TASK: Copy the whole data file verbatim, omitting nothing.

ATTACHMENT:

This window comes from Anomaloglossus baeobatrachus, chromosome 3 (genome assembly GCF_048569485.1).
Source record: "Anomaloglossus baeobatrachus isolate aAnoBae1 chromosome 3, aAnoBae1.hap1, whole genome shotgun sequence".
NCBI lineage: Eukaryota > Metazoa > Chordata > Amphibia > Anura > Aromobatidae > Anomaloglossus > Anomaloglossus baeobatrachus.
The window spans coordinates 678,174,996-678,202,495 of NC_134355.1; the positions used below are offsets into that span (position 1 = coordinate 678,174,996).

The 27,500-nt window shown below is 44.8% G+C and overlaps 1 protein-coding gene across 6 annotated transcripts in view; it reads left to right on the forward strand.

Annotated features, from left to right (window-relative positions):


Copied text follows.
This window comes from Anomaloglossus baeobatrachus, chromosome 3 (genome assembly GCF_048569485.1).
Source record: "Anomaloglossus baeobatrachus isolate aAnoBae1 chromosome 3, aAnoBae1.hap1, whole genome shotgun sequence".
NCBI lineage: Eukaryota > Metazoa > Chordata > Amphibia > Anura > Aromobatidae > Anomaloglossus > Anomaloglossus baeobatrachus.
The window spans coordinates 678,174,996-678,202,495 of NC_134355.1; the positions used below are offsets into that span (position 1 = coordinate 678,174,996).

The 27,500-nt window shown below is 44.8% G+C and overlaps 1 protein-coding gene across 6 annotated transcripts in view; it reads left to right on the forward strand.

Annotated features, from left to right (window-relative positions):